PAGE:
Aaron Marks graduates this spring with a business degree from a good college, Carnegie Mellon University in Pittsburgh, and, unlike many of his classmates, a good job.
He also has $191,000 in student loan debt.
Mr. Marks's debt is extraordinarily high, but stories like his abound. Two-thirds of students graduate with debt, to the tune of $25,000, on average.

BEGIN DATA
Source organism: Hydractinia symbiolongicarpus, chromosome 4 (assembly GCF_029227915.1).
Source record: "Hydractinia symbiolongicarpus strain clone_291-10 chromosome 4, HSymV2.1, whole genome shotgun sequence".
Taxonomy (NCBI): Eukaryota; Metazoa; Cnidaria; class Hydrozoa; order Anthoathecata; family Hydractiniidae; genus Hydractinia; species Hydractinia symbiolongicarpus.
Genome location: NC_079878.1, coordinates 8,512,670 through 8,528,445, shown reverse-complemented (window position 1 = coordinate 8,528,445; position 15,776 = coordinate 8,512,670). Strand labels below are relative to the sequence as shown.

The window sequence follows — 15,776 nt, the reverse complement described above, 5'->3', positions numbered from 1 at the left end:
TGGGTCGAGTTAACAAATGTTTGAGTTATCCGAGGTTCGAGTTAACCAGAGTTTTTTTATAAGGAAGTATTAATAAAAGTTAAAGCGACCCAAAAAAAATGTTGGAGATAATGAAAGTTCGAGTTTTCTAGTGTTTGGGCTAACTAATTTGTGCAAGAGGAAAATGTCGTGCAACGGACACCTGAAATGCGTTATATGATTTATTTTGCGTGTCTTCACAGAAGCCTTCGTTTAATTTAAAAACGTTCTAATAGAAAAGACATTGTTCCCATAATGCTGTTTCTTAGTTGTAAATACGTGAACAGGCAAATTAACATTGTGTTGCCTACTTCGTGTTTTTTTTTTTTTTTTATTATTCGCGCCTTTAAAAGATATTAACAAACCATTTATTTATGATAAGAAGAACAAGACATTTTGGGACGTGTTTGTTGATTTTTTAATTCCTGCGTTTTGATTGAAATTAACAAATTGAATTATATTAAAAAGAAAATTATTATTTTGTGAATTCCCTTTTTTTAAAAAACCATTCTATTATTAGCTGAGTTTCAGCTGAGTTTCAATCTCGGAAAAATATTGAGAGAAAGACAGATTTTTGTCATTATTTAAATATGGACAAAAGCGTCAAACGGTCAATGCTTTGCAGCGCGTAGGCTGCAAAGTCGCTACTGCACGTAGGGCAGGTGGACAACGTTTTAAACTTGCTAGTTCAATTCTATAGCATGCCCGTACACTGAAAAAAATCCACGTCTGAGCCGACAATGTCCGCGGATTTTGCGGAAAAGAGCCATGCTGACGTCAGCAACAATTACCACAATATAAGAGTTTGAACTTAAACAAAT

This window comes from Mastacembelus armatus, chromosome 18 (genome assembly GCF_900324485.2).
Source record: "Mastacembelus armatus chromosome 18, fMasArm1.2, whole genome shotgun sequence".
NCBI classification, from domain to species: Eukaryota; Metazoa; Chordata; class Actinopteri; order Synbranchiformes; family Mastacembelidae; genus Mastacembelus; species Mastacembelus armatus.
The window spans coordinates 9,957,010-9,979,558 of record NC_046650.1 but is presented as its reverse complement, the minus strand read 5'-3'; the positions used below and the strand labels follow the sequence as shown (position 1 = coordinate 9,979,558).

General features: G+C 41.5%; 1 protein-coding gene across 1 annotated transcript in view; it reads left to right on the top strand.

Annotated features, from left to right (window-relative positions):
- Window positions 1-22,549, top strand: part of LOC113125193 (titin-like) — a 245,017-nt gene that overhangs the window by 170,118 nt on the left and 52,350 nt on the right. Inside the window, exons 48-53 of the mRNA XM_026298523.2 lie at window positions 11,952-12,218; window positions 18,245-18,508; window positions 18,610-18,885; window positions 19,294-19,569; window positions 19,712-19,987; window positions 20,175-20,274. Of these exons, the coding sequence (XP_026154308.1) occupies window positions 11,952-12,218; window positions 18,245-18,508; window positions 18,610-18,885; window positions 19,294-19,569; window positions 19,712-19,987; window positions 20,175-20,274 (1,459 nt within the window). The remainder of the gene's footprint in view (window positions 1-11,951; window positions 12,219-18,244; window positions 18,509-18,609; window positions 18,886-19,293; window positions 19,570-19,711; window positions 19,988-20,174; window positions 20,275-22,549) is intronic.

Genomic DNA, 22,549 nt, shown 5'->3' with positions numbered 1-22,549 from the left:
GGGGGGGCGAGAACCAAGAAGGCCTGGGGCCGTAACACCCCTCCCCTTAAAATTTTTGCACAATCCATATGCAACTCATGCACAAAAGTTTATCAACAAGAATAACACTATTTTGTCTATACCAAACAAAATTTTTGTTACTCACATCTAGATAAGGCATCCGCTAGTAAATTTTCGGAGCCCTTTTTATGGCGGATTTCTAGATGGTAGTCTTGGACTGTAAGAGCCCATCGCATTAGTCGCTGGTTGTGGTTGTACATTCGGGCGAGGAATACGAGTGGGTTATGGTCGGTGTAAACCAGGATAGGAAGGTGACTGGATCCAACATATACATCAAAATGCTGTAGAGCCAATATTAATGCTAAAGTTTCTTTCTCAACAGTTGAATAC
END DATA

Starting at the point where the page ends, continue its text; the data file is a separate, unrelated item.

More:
Keeping interest rates low on federally subsidized student loans – a challenge that has lately occupied Washington – would make only a dent in what student borrowers owe. Hence, the conversation is beginning to shift to the other side of the equation: the rising cost of college.
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